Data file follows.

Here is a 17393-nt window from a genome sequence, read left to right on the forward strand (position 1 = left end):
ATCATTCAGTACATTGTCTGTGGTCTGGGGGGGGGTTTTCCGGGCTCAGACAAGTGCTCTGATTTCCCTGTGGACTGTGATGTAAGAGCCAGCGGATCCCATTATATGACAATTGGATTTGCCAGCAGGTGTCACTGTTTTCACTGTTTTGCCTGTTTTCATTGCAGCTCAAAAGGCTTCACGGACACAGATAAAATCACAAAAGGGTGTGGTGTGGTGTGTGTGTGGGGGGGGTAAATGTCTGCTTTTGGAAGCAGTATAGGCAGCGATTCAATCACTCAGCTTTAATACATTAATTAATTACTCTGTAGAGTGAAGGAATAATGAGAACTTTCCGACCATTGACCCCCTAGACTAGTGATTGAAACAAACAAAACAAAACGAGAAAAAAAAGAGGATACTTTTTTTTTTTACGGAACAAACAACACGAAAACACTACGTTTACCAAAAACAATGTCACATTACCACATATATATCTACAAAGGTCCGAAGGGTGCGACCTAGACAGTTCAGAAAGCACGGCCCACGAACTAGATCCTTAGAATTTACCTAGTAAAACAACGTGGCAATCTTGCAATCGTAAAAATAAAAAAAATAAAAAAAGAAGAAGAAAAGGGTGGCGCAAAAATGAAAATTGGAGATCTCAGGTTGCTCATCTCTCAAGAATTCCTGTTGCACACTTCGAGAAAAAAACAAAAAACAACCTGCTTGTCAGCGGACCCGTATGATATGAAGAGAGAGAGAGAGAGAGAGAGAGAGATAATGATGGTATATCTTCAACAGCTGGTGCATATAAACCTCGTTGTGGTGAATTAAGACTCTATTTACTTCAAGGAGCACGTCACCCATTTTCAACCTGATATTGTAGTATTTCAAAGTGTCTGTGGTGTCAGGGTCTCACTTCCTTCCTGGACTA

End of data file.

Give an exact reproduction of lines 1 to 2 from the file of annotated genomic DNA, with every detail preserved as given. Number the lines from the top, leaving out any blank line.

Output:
Here is a 17393-nt window from a genome sequence, read left to right on the forward strand (position 1 = left end):
ATCATTCAGTACATTGTCTGTGGTCTGGGGGGGGGTTTTCCGGGCTCAGACAAGTGCTCTGATTTCCCTGTGGACTGTGATGTAAGAGCCAGCGGATCCCATTATATGACAATTGGATTTGCCAGCAGGTGTCACTGTTTTCACTGTTTTGCCTGTTTTCATTGCAGCTCAAAAGGCTTCACGGACACAGATAAAATCACAAAAGGGTGTGGTGTGGTGTGTGTGTGGGGGGGGTAAATGTCTGCTTTTGGAAGCAGTATAGGCAGCGATTCAATCACTCAGCTTTAATACATTAATTAATTACTCTGTAGAGTGAAGGAATAATGAGAACTTTCCGACCATTGACCCCCTAGACTAGTGATTGAAACAAACAAAACAAAACGAGAAAAAAAAGAGGATACTTTTTTTTTTTACGGAACAAACAACACGAAAACACTACGTTTACCAAAAACAATGTCACATTACCACATATATATCTACAAAGGTCCGAAGGGTGCGACCTAGACAGTTCAGAAAGCACGGCCCACGAACTAGATCCTTAGAATTTACCTAGTAAAACAACGTGGCAATCTTGCAATCGTAAAAATAAAAAAAATAAAAAAAGAAGAAGAAAAGGGTGGCGCAAAAATGAAAATTGGAGATCTCAGGTTGCTCATCTCTCAAGAATTCCTGTTGCACACTTCGAGAAAAAAACAAAAAACAACCTGCTTGTCAGCGGACCCGTATGATATGAAGAGAGAGAGAGAGAGAGAGAGAGAGATAATGATGGTATATCTTCAACAGCTGGTGCATATAAACCTCGTTGTGGTGAATTAAGACTCTATTTACTTCAAGGAGCACGTCACCCATTTTCAACCTGATATTGTAGTATTTCAAAGTGTCTGTGGTGTCAGGGTCTCACTTCCTTCCTGGACTA